The big news for UBU is that they have finally moved into their new base! This was first offered rent-free by a generous landlord back in early November 19, but it looked like it might never happen, even before Covid-19 made an appearance. However, in June, the building, which was the shell of an old car body-shop, was suddenly available…and it instantly became apparent that there was far more work to do than had been imagined before it could become operative as the new ‘UBU Home’. There was no electricity, plumbing; the roof leaked in a dozen places; there was no insulation; no windows, doors or internal walls. Given that list it doesn’t really sound that it had that much going for it, but it was a larger area than anticipated and in a great and relatively safe location in Philippi close to where many of the UBU team live.
However, thanks to the willing generosity of a couple very dear to us who just wanted to make a difference, and three months of extremely hard work later, the base has become UBU’s manufacturing, meeting, training and engagement hub, just in time to commence the latest build: a two-storey Early Childhood Development centre in Khayelitsha, funded by ProjectYesAfrica. Words cannot really describe the difference this new base has made after a nomadic year following UBU’s departure from Sweet Home Farm due to gang violence. There is a new and tangible sense of hope that, with follow-on work looking like a realistic possibility, a sustainable Social Enterprise can result in the long term.
Since the base was completed 17,000 sandbags have been manufactured for the Khayelitsha project, and as this is written, half a kilometre of timber eco-beams are being sized and batched. Already ground has been broken on site and foundation trenches are being excavated. UBU’s recently refreshed mission statement is ‘Activating and equipping humans (a word deliberately chosen to dignify those seemingly forgotten) to self-build places of belonging’. So it is not lost on the UBU team that, for Nokwanda, the owner of the Early Childhood Development centre, who has taught many generations of young children from nothing better than a tin shack, this will be a wonderful new and safe place of belonging for generations to come.
During the last few months there has been a world-wide movement of “Black Lives Matter” seeking more recognition that there is racism and injustice in our societies. We were interested and a bit apprehensive about how this would be addressed in South Africa given the likelihood of violent protest. We were amazed and sad that the issue had very little coverage on the media and also in social justice circles. It seems from our outside viewpoint that it is too difficult a topic to tackle as it has so many implications for many here. The legacy of apartheid can be seen all around and the barriers to so many living a life we would consider ‘normal’ remain for too many South Africans.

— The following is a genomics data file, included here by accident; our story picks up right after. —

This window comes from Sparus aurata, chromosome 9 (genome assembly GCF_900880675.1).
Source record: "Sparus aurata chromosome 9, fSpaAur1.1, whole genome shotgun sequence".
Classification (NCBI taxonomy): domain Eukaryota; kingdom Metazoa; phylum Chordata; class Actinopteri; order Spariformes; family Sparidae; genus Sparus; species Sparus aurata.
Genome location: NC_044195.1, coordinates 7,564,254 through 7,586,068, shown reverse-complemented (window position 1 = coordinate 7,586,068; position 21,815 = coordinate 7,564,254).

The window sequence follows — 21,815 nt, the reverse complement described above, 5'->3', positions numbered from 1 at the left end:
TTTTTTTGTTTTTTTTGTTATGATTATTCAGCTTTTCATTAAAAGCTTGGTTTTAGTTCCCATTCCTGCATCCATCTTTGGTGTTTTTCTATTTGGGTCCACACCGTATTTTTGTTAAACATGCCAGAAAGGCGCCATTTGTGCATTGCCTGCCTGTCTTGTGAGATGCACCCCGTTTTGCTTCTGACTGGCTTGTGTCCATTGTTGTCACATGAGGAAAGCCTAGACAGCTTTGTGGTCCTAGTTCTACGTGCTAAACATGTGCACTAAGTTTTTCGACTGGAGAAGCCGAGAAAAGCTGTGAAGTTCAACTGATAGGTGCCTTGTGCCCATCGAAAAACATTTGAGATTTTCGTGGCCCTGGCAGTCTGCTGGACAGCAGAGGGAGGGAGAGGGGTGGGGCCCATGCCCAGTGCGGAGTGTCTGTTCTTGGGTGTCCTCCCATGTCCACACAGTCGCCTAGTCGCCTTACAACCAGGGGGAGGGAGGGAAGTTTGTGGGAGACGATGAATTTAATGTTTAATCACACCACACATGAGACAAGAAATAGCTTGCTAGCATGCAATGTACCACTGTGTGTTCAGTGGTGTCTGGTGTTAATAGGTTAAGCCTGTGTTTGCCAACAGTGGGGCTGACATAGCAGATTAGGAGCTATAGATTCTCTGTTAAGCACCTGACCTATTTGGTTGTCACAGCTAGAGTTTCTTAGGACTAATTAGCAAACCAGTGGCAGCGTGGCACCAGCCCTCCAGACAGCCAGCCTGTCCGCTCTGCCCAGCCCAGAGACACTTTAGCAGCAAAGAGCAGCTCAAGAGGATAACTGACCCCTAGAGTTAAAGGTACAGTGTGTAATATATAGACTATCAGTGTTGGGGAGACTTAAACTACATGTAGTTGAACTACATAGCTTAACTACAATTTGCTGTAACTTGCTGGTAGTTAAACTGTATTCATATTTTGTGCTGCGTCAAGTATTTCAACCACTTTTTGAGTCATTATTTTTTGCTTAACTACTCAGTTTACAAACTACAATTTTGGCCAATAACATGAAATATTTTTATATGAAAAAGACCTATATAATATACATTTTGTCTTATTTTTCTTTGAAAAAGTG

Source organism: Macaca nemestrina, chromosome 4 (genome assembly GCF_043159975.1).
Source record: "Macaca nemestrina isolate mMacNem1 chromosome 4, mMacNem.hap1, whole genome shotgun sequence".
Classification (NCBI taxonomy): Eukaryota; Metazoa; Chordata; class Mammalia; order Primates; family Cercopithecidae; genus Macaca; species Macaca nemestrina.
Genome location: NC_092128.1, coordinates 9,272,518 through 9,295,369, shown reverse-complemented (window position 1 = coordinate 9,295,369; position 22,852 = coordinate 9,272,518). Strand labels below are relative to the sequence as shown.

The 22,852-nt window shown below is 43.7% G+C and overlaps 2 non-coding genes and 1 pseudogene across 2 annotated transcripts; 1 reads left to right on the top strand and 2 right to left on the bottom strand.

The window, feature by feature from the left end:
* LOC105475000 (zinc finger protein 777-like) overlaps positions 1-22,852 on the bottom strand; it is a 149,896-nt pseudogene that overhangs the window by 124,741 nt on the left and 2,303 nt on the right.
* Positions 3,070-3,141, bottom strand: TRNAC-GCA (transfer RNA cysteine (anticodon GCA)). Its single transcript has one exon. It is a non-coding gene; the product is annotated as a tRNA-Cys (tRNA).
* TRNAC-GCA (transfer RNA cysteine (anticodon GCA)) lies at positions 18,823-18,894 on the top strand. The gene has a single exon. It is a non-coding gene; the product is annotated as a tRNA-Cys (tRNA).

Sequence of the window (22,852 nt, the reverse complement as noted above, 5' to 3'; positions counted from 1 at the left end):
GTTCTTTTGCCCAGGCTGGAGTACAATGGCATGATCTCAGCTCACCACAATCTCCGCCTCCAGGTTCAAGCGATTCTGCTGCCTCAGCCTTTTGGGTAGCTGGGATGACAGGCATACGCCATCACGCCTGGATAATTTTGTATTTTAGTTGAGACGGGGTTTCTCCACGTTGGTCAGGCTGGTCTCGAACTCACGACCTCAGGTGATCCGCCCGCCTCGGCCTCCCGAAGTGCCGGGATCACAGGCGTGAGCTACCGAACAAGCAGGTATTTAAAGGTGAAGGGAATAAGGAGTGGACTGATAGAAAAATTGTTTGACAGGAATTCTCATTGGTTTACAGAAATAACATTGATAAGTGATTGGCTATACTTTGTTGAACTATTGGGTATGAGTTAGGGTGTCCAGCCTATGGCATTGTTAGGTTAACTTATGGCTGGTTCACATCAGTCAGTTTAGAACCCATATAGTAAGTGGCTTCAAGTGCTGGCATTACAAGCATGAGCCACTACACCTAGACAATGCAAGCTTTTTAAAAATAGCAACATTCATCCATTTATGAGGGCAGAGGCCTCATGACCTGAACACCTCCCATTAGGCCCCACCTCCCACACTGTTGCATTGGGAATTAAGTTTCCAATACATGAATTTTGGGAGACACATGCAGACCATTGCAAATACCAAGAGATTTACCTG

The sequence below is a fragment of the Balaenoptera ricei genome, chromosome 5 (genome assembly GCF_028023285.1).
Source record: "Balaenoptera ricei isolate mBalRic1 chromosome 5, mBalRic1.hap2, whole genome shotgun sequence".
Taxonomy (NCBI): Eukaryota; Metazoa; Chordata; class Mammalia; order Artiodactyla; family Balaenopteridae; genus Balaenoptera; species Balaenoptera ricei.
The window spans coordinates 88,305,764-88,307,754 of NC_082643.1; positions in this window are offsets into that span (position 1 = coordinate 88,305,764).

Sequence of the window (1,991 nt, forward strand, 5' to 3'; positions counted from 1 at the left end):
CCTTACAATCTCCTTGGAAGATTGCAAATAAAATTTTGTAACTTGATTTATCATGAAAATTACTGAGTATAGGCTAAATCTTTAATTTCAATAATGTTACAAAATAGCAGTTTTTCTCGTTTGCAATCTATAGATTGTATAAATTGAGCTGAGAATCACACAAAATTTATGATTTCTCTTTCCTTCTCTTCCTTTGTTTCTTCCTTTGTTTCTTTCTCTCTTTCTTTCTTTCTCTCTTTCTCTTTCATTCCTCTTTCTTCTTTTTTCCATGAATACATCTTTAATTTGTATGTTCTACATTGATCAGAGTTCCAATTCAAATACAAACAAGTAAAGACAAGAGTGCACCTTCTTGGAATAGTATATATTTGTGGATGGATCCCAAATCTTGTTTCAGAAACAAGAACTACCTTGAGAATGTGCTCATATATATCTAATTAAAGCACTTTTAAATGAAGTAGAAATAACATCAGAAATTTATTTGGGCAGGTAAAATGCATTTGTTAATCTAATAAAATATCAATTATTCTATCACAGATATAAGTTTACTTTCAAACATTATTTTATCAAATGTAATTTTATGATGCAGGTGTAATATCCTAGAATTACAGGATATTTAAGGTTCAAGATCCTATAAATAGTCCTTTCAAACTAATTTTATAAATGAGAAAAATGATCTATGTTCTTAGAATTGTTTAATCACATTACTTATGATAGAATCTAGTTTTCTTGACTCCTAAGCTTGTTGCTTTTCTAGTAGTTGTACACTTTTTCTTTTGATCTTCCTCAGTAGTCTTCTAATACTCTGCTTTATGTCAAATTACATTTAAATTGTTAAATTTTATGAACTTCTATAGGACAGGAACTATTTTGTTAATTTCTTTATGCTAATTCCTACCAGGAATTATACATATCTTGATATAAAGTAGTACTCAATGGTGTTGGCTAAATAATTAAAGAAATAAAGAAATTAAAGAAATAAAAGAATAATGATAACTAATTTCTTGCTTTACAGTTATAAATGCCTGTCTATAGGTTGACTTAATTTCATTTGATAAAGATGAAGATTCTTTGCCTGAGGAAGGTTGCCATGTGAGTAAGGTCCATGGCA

For us it has been a long, incredibly busy- and sometimes frustrating- time since we turned down the early chance to fly home in March and beat the South African lock-down, never knowing when a trip home, with the birth of our third grandchild approaching, would ever become possible again., But now we are tired and longing to be home with our family.
As we write, the international travel ban is finally being lifted from the 1st October and we have been able to book flights in mid-October. Currently South Africa is in the amber travel zone, but the numbers here are very low and some commentators are reporting that SA could be in the green travel corridor soon. It will be ironic that we may officially not have to quarantine having left South Africa but will arrive in a strict UK lockdown anyway due to the second wave there. We can’t deny that, despite the call we feel to South Africa, we are desperately keen to see our family again and just be parents and grandparents for a time. Hopefully, subject to the obvious continuing restrictions, we will be able to catch up with many others too.
‘Don’t be afraid, I’ve redeemed you. I’ve called your name. You’re mine. When you’re in over your head, I’ll be there with you. When you’re in rough waters, you will not go down. When you’re between a rock and a hard place, it won’t be a dead end.’
Because I am God, your personal God, the Holy of Israel, your Saviour.’
Isaiah 43 2-3a (The Message)